How Does Megan's Law Affect Real Estate Listings?

Sep 9, 2021
4 min

What is Megan’s Law in Real Estate? 

This law was created in response to an actual event that happened in New Jersey. In 1994, there was a tragic rape and murder of a 7-year-old girl named Megan Kanka. Her killer was a neighbor and he had been previously convicted of sexual crimes against a minor.

At this time, there was no way to research a person convicted of sexual crimes. To prevent a similar situation from happening again, lawmakers introduced Megan’s Law.

Megan’s Law is a federal law that requires convicted sex offenders to enter their names on a registry. Some states also require these offenders to notify their community when they relocate. This action is considered part of SORN, Sex Offender Registration and Notification, laws. 

So, interesting information — but what does it have to do with real estate?

Megan’s Law and Buyers

As an agent, Megan’s law will directly affect you when it comes to working with both buyers and sellers. Let’s start with how the Megan’s Law disclosure comes into play when you are representing a buyer.

It’s usually a very exciting and emotional time for your clients. For most people, this is the largest investment they will make in their lifetime. A home can represent stability and a chance to plant roots and build a family.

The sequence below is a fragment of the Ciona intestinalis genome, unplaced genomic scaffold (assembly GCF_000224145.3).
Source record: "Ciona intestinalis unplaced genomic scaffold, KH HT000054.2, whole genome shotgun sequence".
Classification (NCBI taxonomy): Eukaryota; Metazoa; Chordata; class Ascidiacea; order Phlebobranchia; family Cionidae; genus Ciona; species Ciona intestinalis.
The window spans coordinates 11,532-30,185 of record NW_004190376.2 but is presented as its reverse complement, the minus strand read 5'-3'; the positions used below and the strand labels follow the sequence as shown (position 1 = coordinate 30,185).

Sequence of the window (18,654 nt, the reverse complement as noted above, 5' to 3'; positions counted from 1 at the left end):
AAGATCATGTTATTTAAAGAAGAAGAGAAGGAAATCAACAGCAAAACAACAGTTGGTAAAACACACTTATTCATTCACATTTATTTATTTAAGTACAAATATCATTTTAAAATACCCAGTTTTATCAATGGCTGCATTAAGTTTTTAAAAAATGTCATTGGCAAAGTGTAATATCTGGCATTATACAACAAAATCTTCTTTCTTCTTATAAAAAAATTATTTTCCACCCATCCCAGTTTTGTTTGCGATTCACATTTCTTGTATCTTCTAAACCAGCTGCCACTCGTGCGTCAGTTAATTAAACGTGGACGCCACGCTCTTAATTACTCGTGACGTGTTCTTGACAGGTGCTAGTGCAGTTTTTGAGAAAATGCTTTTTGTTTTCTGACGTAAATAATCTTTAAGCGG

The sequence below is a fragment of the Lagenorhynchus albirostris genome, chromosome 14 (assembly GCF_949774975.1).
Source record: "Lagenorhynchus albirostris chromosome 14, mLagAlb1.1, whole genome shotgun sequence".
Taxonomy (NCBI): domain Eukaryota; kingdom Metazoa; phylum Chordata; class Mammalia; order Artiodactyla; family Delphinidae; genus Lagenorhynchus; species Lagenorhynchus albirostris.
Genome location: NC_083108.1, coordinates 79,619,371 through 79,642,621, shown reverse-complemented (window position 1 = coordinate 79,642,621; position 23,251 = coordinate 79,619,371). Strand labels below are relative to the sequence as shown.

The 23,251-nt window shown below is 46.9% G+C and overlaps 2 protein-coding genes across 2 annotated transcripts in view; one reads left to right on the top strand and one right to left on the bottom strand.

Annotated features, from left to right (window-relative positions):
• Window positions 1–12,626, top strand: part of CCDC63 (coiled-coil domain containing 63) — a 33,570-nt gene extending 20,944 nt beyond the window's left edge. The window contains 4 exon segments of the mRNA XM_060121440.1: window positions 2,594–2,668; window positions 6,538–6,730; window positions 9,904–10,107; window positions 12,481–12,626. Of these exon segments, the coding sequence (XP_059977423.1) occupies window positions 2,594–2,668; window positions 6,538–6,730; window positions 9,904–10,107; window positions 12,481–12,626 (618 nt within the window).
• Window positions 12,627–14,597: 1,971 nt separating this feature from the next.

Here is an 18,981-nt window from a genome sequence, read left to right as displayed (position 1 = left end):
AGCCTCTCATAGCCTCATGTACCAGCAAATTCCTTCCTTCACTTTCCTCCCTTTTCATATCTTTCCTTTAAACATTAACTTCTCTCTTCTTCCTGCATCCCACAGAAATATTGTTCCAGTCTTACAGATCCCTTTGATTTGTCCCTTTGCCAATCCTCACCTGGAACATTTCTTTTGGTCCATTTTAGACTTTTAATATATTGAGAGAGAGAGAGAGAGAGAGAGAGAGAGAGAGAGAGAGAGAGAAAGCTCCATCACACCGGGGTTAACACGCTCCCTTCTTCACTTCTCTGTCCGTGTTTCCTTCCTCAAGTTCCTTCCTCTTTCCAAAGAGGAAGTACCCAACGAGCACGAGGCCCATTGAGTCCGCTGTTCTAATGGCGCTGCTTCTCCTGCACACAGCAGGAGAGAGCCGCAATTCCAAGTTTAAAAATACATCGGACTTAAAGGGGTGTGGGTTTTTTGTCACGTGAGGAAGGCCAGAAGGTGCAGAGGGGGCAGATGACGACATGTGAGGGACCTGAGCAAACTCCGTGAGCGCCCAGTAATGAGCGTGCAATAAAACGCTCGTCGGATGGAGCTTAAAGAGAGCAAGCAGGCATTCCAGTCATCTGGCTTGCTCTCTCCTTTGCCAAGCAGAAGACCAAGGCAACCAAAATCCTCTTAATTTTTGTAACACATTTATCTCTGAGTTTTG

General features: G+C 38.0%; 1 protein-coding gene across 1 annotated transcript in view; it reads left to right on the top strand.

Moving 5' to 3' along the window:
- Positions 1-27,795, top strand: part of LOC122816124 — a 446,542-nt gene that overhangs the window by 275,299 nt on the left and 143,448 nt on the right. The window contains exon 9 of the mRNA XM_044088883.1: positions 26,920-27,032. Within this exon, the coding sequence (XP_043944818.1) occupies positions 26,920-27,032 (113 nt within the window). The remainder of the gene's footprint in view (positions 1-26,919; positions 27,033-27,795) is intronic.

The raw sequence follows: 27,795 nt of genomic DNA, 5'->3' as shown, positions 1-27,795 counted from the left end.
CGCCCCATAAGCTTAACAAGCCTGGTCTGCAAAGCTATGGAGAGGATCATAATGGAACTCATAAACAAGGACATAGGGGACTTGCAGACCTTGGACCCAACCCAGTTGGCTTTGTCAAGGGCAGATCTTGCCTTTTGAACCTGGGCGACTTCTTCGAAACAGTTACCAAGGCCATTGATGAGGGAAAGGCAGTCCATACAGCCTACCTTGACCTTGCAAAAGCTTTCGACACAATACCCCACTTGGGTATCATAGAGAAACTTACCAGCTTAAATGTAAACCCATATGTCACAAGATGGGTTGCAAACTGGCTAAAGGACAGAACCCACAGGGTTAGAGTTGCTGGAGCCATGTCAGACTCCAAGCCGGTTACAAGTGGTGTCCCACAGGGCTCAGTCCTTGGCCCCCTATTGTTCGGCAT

When you help your client find the house of their dreams, you get to be a part of that experience and people are usually happy.Your buyers have found the right house, the offer is accepted, and escrow is opened! 

Escrow is a legal and binding contract so it’s crucial that everything goes smoothly. An important part of this process is the disclosures. The disclosures are given by the sellers to the buyers. They cover everything about the house itself and the area surrounding the house.

One of these documents will be Megan’s Law disclosure. 

It lets the buyers know where they can access the information regarding sexual predators. This will be extremely important to your buyers who have families with young children. 

In California, you can go online to and the information is publicly available for anyone to view. You can see where registered sex offenders live by entering an address. For example, the address of the new house you want to purchase.

It gives buyers the opportunity to evaluate the neighborhood and make an informed decision on whether or not they want to purchase the home. If the results are unfavorable, they have the right to cancel the escrow and get their earnest money deposit back.

Megan’s Law is instrumental for buyers in ruling out houses in an area where sexual predators reside. However, there is another side to this.

What if you’re representing the seller?

Does Megan’s Law Hurt Sellers?

At face value, it may seem that Megan’s law can hurt a homeowner’s chance of selling their home. After all, the database shows where all registered sex offenders currently live and it could lessen their chances of selling their homes.